Scripture presents a number of characters, including Samuel, Samson, Jeremiah, and John the Baptist, whom God designated even before birth to do great things. Often God revealed to parents that their child would be claimed for His purposes. This prenatal calling was not simply for the benefit of parent and child, God had designated these men to do a great work for His people.
In our passage today, we meet a young Levite couple who had two children, presumably under a more favorable Egyptian regime. (We know this because Moses had an older sister, Miriam, and an older brother, Aaron.) The harsh decree of Pharaoh had now been instituted and Moses was born at a time when he should have been immediately killed for simply being a Hebrew boy. For three months, Moses’ mother succeeded in hiding him, but as he grew older, it became increasingly difficult.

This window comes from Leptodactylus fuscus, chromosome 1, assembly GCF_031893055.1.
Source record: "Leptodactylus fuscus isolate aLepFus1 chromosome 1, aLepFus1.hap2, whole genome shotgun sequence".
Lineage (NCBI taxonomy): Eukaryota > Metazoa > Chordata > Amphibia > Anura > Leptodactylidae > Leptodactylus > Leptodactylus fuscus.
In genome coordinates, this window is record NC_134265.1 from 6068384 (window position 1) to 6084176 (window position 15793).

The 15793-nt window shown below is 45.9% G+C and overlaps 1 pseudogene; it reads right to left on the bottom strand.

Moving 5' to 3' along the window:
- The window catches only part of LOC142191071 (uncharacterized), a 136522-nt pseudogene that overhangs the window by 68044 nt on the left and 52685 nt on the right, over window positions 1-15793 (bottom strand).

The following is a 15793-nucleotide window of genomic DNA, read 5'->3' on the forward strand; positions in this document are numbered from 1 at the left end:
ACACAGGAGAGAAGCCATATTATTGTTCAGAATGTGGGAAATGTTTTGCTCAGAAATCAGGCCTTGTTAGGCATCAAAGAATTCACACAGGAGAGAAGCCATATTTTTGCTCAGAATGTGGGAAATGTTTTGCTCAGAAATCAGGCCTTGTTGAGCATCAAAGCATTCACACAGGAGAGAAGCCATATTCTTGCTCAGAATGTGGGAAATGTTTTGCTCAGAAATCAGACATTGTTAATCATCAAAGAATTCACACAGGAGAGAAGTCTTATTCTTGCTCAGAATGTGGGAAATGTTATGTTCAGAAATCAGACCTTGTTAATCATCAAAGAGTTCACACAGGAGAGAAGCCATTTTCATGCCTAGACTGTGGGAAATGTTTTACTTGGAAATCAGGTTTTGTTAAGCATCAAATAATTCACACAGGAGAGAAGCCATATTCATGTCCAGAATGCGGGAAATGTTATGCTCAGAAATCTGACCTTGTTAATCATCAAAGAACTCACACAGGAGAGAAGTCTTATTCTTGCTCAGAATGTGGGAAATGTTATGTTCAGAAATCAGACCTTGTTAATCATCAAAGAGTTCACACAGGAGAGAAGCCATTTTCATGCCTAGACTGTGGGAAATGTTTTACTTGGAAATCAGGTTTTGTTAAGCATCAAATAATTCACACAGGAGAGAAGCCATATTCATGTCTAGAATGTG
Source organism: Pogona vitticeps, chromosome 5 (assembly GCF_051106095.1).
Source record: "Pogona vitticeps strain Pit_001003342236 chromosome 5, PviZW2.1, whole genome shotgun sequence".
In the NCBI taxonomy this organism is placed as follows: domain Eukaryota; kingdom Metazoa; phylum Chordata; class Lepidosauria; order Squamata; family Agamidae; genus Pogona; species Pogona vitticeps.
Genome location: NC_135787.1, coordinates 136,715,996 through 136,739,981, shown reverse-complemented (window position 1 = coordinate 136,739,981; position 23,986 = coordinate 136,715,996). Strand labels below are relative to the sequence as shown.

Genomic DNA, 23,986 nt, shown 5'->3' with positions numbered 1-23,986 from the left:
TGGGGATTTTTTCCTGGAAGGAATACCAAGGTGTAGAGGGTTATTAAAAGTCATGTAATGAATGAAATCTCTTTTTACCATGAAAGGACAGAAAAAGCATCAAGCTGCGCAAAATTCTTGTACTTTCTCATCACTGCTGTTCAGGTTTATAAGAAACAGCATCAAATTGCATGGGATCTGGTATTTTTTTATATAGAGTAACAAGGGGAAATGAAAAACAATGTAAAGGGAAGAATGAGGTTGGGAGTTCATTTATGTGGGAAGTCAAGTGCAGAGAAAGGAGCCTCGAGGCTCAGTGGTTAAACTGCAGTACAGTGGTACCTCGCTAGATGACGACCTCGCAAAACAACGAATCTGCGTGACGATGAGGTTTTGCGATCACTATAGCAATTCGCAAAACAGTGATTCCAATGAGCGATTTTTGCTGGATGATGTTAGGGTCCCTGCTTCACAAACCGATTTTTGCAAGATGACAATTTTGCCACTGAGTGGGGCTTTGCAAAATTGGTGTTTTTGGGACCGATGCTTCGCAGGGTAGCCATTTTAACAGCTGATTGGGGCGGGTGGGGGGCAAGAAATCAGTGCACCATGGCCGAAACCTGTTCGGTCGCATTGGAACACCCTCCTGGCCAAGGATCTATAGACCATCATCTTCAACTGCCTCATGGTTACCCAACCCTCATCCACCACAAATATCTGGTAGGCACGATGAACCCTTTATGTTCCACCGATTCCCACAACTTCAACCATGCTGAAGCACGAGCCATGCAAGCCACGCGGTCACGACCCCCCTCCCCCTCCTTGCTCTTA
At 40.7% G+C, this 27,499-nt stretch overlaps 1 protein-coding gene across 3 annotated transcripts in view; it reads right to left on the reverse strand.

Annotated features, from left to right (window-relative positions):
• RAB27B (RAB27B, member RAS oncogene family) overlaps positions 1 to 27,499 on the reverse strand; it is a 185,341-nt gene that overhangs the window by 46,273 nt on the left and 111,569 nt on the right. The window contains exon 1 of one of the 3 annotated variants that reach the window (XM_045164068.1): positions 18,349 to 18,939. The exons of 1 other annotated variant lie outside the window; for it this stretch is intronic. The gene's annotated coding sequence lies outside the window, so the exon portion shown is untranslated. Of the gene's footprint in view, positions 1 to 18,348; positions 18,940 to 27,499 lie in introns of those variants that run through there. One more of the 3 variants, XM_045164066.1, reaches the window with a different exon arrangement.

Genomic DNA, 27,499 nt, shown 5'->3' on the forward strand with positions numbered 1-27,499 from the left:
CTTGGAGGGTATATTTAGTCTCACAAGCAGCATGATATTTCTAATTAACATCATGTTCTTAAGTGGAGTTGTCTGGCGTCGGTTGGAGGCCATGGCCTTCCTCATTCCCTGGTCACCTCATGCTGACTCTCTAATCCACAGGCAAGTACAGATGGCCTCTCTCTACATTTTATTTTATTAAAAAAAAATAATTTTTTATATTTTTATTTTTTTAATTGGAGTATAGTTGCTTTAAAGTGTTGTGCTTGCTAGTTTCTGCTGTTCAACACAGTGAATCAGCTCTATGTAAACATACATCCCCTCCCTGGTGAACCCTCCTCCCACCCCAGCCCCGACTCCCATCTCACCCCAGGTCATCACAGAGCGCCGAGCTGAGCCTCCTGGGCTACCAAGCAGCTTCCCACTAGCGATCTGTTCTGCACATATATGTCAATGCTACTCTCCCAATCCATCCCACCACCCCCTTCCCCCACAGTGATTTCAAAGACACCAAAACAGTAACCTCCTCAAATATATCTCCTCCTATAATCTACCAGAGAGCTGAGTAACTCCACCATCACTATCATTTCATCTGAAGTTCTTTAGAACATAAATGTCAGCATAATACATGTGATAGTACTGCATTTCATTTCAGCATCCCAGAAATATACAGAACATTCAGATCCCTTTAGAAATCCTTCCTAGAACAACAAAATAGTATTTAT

What prayers must she have prayed as she prepared the little basket boat for her son? Did she ask God to protect him, to save him? Could she have had the faith to whisper what must have seemed an impossible prayer: Return him to me?
God’s grace pulsates through the action as the story moves forward from verse five. Prayers for rescue were answered, but what’s more, Moses was returned to his mother until the time of his weaning.
Here is our first introduction to the story of Moses. Not only was his survival from birth evidence of God’s protection, but God also provided for him to be reared by his own mother under the protection of Pharaoh’s daughter. What a sequence we read here: the Egyptian princess bathed at that precise hour on that day and found Moses; she was moved to compassion on his behalf; Moses’ sister was there to offer the services of Moses’ mother as a wet nurse. These details indicate more than mere coincidence. Scripture makes clear that God was working to save and prepare Moses to do His work.